Do you know what truly matters most to you?
I’ve been posting about mid-career crisis in this recent series of blogs. However, this time is really an opportunity for you to reconnect to what you love about your life and your career so that you can gracefully cross some of the bridges ahead. If you haven’t given this considerable thought, consider retaining an accredited coach to guide you through self-examination and reflection on what truly matters most to you.
Often at at this pivotal time of life, clinging to the status quo may, on the surface, appear to be a safer, mature choice. Nothing could be further from the truth. Redoubling your efforts to achieve happiness based on what drove you in the first half of life is foolish. Consider the metaphor of a bridge. If you stay on one side because of comfort of fear, you don't enjoy the benefits of the other side.
In the second half of life, facing our failures and losses facilitates course corrections. We are rewarded with deeper, more fulfilling life and career experiences. Avoiding life’s natural progressions prevents you from broadening consciousness and becoming your authentic self.
Midcareer is a time to examine regrets and accept mistakes. An accredited coach with specific training in midlife transitions can help you turn failures into meaningful learning opportunities. You won’t need to bury bad memories. Greater self-acceptance opens new avenues.
Unfortunately, most of us work so hard to obtain an identity that we have a difficult time letting go. What worked earlier in your career is nearly always inadequate to meet the challenges of your mature years, as Marshall Goldsmith proved in What Got You Here Won’t Get You There (Hachette Books, 2007).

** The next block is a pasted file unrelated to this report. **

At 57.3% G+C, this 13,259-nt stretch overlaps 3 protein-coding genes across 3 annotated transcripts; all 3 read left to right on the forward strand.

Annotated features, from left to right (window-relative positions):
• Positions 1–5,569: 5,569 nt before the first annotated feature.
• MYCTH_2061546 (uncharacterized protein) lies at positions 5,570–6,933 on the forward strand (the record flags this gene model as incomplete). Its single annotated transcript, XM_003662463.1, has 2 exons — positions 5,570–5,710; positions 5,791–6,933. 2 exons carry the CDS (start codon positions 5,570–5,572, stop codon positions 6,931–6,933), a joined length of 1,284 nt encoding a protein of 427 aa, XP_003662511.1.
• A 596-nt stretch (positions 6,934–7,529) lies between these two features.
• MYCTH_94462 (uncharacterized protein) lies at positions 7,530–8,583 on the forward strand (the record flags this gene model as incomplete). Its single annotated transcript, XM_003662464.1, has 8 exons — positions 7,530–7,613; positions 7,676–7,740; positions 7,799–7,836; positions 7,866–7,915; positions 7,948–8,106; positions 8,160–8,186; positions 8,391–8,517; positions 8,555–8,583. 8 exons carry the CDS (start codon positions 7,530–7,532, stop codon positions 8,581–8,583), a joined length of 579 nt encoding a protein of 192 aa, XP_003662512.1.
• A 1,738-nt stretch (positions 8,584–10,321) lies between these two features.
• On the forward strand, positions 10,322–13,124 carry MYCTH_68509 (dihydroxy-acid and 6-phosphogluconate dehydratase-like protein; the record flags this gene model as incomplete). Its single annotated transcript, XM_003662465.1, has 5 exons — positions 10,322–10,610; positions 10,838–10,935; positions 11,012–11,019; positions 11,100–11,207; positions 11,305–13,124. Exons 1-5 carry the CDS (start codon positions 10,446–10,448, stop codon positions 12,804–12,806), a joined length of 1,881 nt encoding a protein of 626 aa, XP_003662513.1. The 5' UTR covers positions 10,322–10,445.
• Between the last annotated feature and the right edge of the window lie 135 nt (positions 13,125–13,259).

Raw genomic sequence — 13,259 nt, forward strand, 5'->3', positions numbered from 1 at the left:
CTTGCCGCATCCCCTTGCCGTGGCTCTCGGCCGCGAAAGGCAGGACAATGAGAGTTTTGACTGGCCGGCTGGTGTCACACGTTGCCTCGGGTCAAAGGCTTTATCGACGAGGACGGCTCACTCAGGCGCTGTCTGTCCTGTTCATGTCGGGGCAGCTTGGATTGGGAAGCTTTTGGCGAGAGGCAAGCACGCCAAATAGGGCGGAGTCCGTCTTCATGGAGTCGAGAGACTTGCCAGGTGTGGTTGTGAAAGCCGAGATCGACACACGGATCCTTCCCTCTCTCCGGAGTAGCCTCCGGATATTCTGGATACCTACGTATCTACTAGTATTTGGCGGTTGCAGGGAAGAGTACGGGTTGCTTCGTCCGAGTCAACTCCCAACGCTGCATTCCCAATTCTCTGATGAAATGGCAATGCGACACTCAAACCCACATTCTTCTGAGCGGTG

Acknowledging dissatisfaction at this midpoint in your life and career opens a window to exploring your options. Ask yourself:
- What steps must I take to transition to the next stage of my life?
- Can I give myself permission to explore new paths?
- How does fear keep me in a reactive stance, constrained by outmoded routines?
- Am I content to live partially, or am I ready and willing to explore new ways of thinking and feeling?
- Can I gather the energy needed to realize my unlived potential?
- How can I take one small step?
The age-old Serenity Prayer comes to mind:
“Grant me the courage to change the things I can, to accept the things I can’t, and the wisdom to know the difference.” ~ Reinhold Niebuhr
The key, of course, is to know the difference. What about you? I'd love to hear from you.
Finding a Champion.... An Accredited Coach
If you are currently reassessing your work and life at midlife, mid-career, or after an illness or other setback, I strongly recommend finding an accredited coach who specializes in this transition and who will be your champion. Look for a coach who is certified in Emotional Intelligence. You can find a coach on the International Coach Federation (ICF) website - "Need Coaching?". Or, contact me. I would love to assist you in finding the best coach for you. I refer only to world-class coaches who are my trusted colleagues.